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Foot Health Facts for Children
Pain in a child's foot or ankle is never normal. There is no such thing as "growing pains." Any pain that lasts more than a few days, or that is severe enough to limit the child's walking, should be evaluated by a foot and ankle surgeon.
Foot problems commonly experienced by children:
Pediatric Flatfoot - Most children with flat feet have no symptoms. However, sometimes they may have trouble participating in physical activities or sports, or appear to walk or run awkwardly. Some complain of pain or cramping in their feet, legs or knees. Any pain or difficulty with a child's feet should be evaluated. More information on pediatric flatfoot is available in the Pediatric Flatfoot podcast.
Calcaneal Apophysitis (Sever's Disease) - Calcaneal apophysitis is a painful inflammation of the heel's growth plate. It typically affects children between the ages of 8 and 14 years old, because the heel bone (calcaneus) is not fully developed until at least age 14. Until then, new bone is forming at the growth plate (physis), a weak area located at the back of the heel. When there is too much repetitive stress on the growth plate, inflammation can develop.
Ingrown Toenails - Tight shoes or socks, or incorrect nail trimming are the most common cause of ingrown toenails in children, although sometimes the tendency for nails to curve inward is inherited. When the nail breaks the skin, serious infections can result. Parents should never try to dig the nail out at home; treatment by a doctor is advised.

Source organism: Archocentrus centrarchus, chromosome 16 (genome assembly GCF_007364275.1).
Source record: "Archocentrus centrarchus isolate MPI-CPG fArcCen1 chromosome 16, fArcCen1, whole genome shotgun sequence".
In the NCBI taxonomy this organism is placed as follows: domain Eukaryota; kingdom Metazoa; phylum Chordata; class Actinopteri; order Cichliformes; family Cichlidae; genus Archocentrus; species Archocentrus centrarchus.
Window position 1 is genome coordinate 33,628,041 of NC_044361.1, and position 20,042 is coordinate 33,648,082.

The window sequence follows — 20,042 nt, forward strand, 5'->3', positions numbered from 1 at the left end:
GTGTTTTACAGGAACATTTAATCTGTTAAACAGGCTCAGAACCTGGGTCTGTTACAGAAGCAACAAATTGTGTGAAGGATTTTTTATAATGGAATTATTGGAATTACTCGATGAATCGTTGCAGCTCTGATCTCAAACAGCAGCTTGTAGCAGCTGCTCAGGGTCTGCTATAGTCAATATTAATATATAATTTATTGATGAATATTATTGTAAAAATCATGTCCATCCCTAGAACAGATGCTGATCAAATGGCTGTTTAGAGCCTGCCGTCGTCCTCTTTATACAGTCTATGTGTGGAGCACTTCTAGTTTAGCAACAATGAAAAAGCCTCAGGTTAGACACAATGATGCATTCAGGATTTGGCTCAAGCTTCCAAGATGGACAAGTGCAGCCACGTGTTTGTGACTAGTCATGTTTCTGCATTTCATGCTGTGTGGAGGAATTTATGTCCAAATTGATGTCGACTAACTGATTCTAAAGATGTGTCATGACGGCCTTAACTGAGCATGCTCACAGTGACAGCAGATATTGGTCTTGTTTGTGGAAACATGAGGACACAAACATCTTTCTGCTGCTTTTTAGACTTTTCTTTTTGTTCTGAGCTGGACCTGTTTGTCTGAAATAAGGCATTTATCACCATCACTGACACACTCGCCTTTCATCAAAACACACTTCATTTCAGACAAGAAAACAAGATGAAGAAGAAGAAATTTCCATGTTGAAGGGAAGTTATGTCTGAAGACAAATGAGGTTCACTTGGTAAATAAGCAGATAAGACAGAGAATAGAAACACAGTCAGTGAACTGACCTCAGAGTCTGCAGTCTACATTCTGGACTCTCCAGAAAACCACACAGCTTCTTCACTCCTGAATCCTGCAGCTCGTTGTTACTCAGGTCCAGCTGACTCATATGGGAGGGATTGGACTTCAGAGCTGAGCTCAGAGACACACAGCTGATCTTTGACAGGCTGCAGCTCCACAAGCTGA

Plantar Wart (Verruca Plantaris) - Warts can develop anywhere on the foot, but typically they appear on the bottom (plantar side) of the foot. Plantar warts, which are caused by the human papilloma virus, the same virus that causes warts on other parts of the body, commonly occur in children and adolescents. These warts grow deep into the skin, and can make walking or standing painful.
Courtesy - www.foothealthfacts.org
Foot and Ankle Associates based in Los Gatos, California are committed to helping people maintain active and independent lifestyles. By educating patients and addressing their needs, they are focused on treating and preventing a wide spectrum of foot ailments in people of all ages.
Podiatrists are uniquely trained to treat all foot and ankle disorders. Preparatory education for most Doctors of Podiatric Medicine (DPMs) consists of 4 years of pre-med undergraduate studies, followed by 4 years of coursework in an accredited podiatric medical school. After this, graduates attend a 2 or 3 year hospital-based residency. They then must sit for a state licensing exam. Podiatrists are well-versed in sports medicine, biomechanics, radiology, dermatology, and surgery relating to the foot and ankle.
Drs. Meltzer, Elardo, and Sheth are an integral part of the healthcare team, working with other medical specialists and primary care physicians, with a common goal of keeping people healthy.
For more detailed information on our services visit www.sjfeet.com, www.sanjosepodiatrist.net and www.sjfootandankle.com. You can also contact us by phone: 408-358-6234 or via email: firstname.lastname@example.org.